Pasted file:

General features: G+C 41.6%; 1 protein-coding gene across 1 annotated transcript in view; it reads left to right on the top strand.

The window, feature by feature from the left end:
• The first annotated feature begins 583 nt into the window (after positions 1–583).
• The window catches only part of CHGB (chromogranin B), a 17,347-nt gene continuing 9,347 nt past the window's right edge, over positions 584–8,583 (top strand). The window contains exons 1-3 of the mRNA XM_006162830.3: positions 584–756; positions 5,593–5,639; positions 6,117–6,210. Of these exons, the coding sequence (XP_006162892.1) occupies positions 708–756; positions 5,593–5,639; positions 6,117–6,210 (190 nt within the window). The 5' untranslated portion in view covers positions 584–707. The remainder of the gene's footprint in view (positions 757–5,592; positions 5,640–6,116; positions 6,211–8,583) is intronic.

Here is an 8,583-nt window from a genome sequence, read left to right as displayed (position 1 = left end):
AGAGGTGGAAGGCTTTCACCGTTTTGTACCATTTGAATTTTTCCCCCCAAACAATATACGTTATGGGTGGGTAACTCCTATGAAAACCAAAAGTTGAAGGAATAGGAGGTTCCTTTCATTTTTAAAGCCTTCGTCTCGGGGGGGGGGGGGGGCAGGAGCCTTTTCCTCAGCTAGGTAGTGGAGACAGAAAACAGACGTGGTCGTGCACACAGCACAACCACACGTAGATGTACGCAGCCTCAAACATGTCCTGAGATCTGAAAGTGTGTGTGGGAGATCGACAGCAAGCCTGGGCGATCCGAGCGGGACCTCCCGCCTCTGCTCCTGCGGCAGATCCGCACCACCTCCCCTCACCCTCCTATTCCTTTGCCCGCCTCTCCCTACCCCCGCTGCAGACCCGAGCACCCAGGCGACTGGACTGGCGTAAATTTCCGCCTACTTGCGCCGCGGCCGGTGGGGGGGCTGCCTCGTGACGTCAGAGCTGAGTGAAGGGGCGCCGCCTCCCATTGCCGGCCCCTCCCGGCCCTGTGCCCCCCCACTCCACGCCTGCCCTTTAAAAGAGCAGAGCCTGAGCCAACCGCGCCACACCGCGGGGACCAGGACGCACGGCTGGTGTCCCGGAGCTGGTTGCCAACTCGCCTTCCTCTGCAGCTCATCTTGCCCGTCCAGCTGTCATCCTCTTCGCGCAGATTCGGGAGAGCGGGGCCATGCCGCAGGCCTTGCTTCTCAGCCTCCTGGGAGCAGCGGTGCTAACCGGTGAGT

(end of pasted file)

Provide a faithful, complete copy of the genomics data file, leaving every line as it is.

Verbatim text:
General features: G+C 41.6%; 1 protein-coding gene across 1 annotated transcript in view; it reads left to right on the top strand.

The window, feature by feature from the left end:
• The first annotated feature begins 583 nt into the window (after positions 1–583).
• The window catches only part of CHGB (chromogranin B), a 17,347-nt gene continuing 9,347 nt past the window's right edge, over positions 584–8,583 (top strand). The window contains exons 1-3 of the mRNA XM_006162830.3: positions 584–756; positions 5,593–5,639; positions 6,117–6,210. Of these exons, the coding sequence (XP_006162892.1) occupies positions 708–756; positions 5,593–5,639; positions 6,117–6,210 (190 nt within the window). The 5' untranslated portion in view covers positions 584–707. The remainder of the gene's footprint in view (positions 757–5,592; positions 5,640–6,116; positions 6,211–8,583) is intronic.

Here is an 8,583-nt window from a genome sequence, read left to right as displayed (position 1 = left end):
AGAGGTGGAAGGCTTTCACCGTTTTGTACCATTTGAATTTTTCCCCCCAAACAATATACGTTATGGGTGGGTAACTCCTATGAAAACCAAAAGTTGAAGGAATAGGAGGTTCCTTTCATTTTTAAAGCCTTCGTCTCGGGGGGGGGGGGGGGCAGGAGCCTTTTCCTCAGCTAGGTAGTGGAGACAGAAAACAGACGTGGTCGTGCACACAGCACAACCACACGTAGATGTACGCAGCCTCAAACATGTCCTGAGATCTGAAAGTGTGTGTGGGAGATCGACAGCAAGCCTGGGCGATCCGAGCGGGACCTCCCGCCTCTGCTCCTGCGGCAGATCCGCACCACCTCCCCTCACCCTCCTATTCCTTTGCCCGCCTCTCCCTACCCCCGCTGCAGACCCGAGCACCCAGGCGACTGGACTGGCGTAAATTTCCGCCTACTTGCGCCGCGGCCGGTGGGGGGGCTGCCTCGTGACGTCAGAGCTGAGTGAAGGGGCGCCGCCTCCCATTGCCGGCCCCTCCCGGCCCTGTGCCCCCCCACTCCACGCCTGCCCTTTAAAAGAGCAGAGCCTGAGCCAACCGCGCCACACCGCGGGGACCAGGACGCACGGCTGGTGTCCCGGAGCTGGTTGCCAACTCGCCTTCCTCTGCAGCTCATCTTGCCCGTCCAGCTGTCATCCTCTTCGCGCAGATTCGGGAGAGCGGGGCCATGCCGCAGGCCTTGCTTCTCAGCCTCCTGGGAGCAGCGGTGCTAACCGGTGAGT